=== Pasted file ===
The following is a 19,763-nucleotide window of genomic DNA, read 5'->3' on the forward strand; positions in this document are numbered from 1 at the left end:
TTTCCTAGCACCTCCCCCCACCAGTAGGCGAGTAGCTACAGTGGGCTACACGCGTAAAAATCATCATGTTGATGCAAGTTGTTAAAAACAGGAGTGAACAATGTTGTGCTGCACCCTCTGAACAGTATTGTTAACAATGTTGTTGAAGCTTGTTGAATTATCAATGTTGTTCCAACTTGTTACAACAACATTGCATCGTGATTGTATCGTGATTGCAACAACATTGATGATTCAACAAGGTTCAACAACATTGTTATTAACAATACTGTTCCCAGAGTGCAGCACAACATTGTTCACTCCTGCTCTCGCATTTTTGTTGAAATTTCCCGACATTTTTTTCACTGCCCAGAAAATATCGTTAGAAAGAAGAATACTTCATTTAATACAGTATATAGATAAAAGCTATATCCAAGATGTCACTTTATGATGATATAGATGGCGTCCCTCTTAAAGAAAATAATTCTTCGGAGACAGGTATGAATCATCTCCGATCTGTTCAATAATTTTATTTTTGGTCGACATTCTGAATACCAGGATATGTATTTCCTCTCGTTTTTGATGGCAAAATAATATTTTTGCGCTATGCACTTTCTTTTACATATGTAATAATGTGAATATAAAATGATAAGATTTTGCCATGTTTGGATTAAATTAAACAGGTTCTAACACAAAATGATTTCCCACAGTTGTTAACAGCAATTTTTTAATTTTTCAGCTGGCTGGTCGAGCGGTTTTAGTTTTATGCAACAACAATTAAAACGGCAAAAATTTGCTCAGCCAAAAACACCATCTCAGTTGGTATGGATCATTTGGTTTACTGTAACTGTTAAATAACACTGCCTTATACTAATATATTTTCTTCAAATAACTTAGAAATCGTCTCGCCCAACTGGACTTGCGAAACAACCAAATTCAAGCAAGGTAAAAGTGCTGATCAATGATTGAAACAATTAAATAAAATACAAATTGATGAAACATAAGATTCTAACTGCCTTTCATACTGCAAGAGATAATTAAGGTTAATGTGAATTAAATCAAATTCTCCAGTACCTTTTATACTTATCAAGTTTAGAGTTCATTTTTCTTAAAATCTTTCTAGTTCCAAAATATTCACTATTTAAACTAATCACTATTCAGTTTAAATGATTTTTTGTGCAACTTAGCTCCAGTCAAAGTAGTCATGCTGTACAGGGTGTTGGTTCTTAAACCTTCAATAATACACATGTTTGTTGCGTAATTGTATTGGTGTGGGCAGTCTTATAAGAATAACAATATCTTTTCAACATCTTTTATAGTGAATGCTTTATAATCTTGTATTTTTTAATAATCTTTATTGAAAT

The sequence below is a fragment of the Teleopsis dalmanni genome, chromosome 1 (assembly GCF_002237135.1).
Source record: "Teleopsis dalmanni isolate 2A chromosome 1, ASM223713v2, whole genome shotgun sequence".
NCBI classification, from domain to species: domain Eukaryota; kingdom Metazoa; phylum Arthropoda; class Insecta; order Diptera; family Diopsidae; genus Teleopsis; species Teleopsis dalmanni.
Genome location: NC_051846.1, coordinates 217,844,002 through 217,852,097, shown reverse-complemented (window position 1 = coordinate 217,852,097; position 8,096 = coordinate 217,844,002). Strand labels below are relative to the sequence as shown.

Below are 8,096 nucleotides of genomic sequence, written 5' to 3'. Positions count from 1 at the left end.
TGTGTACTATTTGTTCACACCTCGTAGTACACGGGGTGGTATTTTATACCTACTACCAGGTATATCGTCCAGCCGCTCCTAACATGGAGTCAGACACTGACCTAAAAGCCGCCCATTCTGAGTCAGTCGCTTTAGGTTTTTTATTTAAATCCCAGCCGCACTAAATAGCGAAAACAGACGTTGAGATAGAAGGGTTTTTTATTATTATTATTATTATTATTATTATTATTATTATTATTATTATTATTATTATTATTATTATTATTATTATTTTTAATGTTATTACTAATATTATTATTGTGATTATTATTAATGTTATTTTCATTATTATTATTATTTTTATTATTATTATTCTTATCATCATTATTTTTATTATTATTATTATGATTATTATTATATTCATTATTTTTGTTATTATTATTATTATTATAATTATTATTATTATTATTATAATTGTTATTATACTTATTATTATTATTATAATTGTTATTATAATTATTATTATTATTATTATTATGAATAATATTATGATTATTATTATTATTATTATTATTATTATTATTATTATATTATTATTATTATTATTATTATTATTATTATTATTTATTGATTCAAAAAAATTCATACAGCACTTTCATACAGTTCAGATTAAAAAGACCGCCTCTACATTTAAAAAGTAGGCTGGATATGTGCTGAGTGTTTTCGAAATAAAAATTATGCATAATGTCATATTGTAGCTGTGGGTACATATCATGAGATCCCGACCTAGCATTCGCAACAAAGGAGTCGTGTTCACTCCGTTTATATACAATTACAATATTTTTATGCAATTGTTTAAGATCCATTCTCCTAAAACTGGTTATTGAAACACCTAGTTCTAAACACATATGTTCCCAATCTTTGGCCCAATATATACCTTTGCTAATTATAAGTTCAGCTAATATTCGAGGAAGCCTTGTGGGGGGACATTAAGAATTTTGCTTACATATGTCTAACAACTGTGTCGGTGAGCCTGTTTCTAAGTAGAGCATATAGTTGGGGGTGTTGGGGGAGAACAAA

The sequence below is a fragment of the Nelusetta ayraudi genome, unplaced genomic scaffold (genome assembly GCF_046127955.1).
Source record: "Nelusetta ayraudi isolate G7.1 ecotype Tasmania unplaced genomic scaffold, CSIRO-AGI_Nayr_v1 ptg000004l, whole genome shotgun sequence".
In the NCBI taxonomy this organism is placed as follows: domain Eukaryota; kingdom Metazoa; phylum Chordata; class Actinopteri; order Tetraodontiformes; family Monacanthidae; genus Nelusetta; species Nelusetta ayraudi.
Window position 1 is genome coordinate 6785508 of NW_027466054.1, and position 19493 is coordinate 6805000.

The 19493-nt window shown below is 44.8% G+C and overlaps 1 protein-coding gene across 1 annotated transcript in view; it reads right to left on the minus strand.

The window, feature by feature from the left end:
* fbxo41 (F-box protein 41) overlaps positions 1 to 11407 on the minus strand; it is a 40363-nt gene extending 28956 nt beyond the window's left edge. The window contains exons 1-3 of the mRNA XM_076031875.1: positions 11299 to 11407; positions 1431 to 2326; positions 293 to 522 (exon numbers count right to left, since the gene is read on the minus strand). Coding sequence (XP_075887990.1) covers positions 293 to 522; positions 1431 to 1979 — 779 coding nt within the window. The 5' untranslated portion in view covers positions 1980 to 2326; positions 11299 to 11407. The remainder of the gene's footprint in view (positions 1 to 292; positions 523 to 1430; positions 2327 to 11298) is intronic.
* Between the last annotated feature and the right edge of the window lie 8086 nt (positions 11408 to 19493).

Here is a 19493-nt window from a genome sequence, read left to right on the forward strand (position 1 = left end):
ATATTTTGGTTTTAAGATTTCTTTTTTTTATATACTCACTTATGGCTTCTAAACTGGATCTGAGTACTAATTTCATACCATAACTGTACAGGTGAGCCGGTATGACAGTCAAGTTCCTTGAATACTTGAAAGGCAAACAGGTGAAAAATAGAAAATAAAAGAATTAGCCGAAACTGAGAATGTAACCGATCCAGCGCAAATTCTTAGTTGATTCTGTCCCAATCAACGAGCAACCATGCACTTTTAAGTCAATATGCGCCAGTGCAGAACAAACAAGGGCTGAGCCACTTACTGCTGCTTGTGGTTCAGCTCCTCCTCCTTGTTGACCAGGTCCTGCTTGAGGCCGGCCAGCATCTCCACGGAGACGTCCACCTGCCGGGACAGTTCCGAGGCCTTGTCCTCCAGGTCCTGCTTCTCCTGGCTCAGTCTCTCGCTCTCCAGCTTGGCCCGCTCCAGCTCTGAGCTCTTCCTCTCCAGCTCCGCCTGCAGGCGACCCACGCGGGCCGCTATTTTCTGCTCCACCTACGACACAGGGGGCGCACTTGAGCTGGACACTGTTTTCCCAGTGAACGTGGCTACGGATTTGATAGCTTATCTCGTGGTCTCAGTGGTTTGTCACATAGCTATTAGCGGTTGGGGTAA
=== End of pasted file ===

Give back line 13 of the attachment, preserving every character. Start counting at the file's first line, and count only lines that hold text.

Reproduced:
The 19493-nt window shown below is 44.8% G+C and overlaps 1 protein-coding gene across 1 annotated transcript in view; it reads right to left on the minus strand.